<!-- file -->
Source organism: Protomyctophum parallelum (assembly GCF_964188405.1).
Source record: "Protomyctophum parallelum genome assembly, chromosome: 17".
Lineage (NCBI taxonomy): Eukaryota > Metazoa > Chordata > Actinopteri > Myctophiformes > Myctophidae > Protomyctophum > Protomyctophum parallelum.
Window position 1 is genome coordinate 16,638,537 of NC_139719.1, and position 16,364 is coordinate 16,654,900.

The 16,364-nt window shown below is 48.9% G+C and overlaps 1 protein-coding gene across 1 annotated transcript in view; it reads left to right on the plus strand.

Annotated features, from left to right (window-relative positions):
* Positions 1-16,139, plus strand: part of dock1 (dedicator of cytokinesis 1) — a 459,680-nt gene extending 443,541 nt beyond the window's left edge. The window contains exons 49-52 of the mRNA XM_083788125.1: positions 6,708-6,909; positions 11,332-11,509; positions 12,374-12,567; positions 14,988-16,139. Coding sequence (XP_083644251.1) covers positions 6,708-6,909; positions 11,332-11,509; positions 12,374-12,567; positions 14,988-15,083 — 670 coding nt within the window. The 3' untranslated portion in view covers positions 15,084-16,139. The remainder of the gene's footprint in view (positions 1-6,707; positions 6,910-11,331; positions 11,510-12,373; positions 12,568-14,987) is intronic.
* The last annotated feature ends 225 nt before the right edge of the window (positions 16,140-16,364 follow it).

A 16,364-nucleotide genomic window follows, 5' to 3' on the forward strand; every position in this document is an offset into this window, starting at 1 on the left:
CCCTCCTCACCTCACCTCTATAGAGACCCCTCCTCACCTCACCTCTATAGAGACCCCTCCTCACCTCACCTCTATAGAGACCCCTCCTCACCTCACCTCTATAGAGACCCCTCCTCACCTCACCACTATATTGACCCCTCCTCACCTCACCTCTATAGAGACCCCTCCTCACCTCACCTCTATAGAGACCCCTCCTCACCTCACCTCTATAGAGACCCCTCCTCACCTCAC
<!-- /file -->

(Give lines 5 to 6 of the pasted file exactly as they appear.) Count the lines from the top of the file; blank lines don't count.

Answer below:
The 16,364-nt window shown below is 48.9% G+C and overlaps 1 protein-coding gene across 1 annotated transcript in view; it reads left to right on the plus strand.

Annotated features, from left to right (window-relative positions):